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A Bilibili concert in Shanghai last year featured a mix of performances by human and virtual idols. Photo: Handout

Beijing city government eyes US$7.5 billion virtual human industry that uses Web3 technologies

  • By 2025, the Chinese capital wants to cultivate ‘one to two’ leading virtual human companies, as well as a governance mechanism with Web3 characteristics
  • State media outlets have praised virtual humans’ ability to avoid scandals and controversies that real celebrities and influencers get caught up in

The city of Beijing wants to develop a 50 billion yuan (US$7.5 billion) virtual human industry within three years, incorporating the use of Web3 technologies that are currently under a regulatory cloud in China.

By 2025, the Chinese capital wants to “cultivate one to two” leading virtual human companies with revenues each surpassing 5 billion yuan, and 10 key companies that each bring in 1 billion yuan, the Beijing Municipal Bureau of Economy and Information Technology said in a document published last week.

The industry will also form a technological system, business model and governance mechanism with “Web3.0 characteristics”, the bureau said in the document, which outlined its plans for the industry for the period 2022 to 2025.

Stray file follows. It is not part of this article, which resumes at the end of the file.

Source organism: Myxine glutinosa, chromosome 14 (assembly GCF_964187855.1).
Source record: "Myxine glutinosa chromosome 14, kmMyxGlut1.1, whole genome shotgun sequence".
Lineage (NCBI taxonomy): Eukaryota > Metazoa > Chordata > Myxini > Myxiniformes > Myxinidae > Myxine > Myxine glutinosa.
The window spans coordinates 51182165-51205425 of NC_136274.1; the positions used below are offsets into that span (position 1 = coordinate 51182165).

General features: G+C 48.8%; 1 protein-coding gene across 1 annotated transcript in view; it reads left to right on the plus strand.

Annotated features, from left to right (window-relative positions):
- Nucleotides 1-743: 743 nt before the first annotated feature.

Shanghai’s Web3 support draws scepticism from crypto community

Web3 is a loosely defined vision for a decentralised internet built around blockchain technology, with applications often involving cryptocurrencies and non-fungible tokens (NFTs). While some entrepreneurs around the world hail it as the next generation of the World Wide Web, enthusiasts in China have had to tread cautiously because of the central government’s ban on cryptocurrencies.

While the city government did not specifically define “Web3.0 characteristics” in its plan, the document mentioned that it wants to explore building blockchain-based trading platforms for what it calls digital human data factors, such as “models, skins and textures”.

It also mentioned plans to cultivate Web3.0 intellectual property companies to improve “the industry’s ecosystem”.

Virtual humans, computer-generated digital avatars used in content production, are a burgeoning industry in China as online entertainment companies seek new growth.

A virtual human called MonoC was designed by Hong Kong company Gusto Collective. Photo: Handout

While Beijing’s city government said its new plan is the first in China dedicated to boosting the virtual human industry, Chinese authorities have previously expressed support for developing virtual humans.

The National Radio and Television Administration, the country’s media watchdog, pledged to advance the use of virtual humans in its own 14th five-year plan. State media outlets have also praised virtual humans’ ability to avoid scandals and controversies that real celebrities and influencers get involved in.

Beijing’s plans for boosting the development of virtual humans also include formulating industry standards, supporting the research and development of modelling and rendering software, and virtual reality solutions. It will also promote virtual human applications at the city’s popular tourist destinations, according to the document.